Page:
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Where EAST meets the Northwest


Ze Zhang of China plays a return to Antoine Hoang of France during the menís singles first round match on day two of the Wimbledon Tennis Championships in London, on June 29, 2021. (AP Photo/Alastair Grant)

Zhang of China makes breakthrough despite loss at Wimbledon

By Steven Wine

The Associated Press

The first man to represent China in the main draw at Wimbledon during the Open era was eliminated in the opening round Tuesday.

Zhang Zhizhen lost to Antoine Hoang of France, 4-6, 7-6 (5), 6-7 (5), 6-3, 6-2, but found consolation in getting a chance to play on tennisí grandest stage.

"Iím really happy to be a Chinese man here, especially this year, a very tough year," Zhang said. "For me itís a very good experience. Itís not really bad to lose, you know?"

Even so, Zhang noted a wall at the All England Club displaying flags from different nations, and he speculated the Chinese flag might hang more prominently if he had won a match or two.

"Itís quite hard to find the Chinese country," he said. With a smile he added, "Maybe in the second or third round it would be easier to find the Chinese flag, eh?"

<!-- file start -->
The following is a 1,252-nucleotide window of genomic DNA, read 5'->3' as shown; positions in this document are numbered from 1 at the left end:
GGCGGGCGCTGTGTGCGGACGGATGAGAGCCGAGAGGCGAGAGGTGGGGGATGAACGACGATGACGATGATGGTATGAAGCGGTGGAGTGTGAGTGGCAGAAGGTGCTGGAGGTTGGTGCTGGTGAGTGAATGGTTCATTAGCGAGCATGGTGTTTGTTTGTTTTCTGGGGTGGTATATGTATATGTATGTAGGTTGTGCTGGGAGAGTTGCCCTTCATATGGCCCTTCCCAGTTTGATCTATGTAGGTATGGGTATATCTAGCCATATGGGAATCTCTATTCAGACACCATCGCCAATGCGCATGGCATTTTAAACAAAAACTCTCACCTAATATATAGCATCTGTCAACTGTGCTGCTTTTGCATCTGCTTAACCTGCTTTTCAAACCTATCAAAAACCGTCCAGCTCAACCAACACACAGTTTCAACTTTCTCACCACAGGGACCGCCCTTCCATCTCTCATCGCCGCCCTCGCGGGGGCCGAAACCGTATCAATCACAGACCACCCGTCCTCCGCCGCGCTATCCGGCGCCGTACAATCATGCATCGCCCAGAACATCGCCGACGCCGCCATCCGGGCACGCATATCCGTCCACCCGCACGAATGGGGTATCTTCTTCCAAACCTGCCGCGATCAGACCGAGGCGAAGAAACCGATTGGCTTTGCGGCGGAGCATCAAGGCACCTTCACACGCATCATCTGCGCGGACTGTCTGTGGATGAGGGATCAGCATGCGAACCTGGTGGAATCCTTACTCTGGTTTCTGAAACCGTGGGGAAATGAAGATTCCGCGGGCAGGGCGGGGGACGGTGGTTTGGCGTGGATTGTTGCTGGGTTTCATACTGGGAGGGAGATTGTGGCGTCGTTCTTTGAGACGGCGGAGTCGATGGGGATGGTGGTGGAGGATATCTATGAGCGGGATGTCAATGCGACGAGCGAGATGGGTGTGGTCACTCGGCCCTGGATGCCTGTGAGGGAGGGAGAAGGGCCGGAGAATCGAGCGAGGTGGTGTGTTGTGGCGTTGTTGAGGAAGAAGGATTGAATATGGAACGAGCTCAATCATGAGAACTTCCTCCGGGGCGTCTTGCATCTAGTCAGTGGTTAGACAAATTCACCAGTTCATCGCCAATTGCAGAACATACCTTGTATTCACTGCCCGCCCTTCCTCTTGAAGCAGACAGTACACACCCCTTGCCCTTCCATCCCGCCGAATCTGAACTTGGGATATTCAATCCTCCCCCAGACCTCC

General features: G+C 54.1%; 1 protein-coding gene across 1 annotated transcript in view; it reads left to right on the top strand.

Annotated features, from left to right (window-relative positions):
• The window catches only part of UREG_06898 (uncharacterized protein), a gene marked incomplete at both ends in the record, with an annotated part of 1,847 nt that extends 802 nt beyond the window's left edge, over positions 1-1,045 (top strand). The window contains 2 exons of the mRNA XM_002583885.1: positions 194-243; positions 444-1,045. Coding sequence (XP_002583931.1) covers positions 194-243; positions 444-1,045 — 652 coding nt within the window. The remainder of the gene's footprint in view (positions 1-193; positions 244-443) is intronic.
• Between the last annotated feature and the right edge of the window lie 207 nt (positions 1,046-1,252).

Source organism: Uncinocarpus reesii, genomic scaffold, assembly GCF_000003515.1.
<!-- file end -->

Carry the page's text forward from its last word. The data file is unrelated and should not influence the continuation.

Ranked 175th, Zhang faded at the finish in a matchup between qualifiers. In the final set he struggled with his serve, while Hoang had an 11-4 edge in winners.

The 24-year-old Zhang won three matches in qualifying to make Wimbledonís main draw. He failed in three previous attempts to qualify at Grand Slam tournaments.

Li Na has had Chinaís greatest success in tennis. She won womenís singles titles at the 2011 French Open and 2014 Australian Open and was inducted to the International Tennis Hall of Fame in 2019.

The last Chinese men to compete in the main draw at Wimbledon were Chu Chen-Hua and Mei Fu-Chi in 1959. Chinese men have also competed at the Australian Open, and are now 0-7 in Grand Slam matches in the Open era, which began in 1968.

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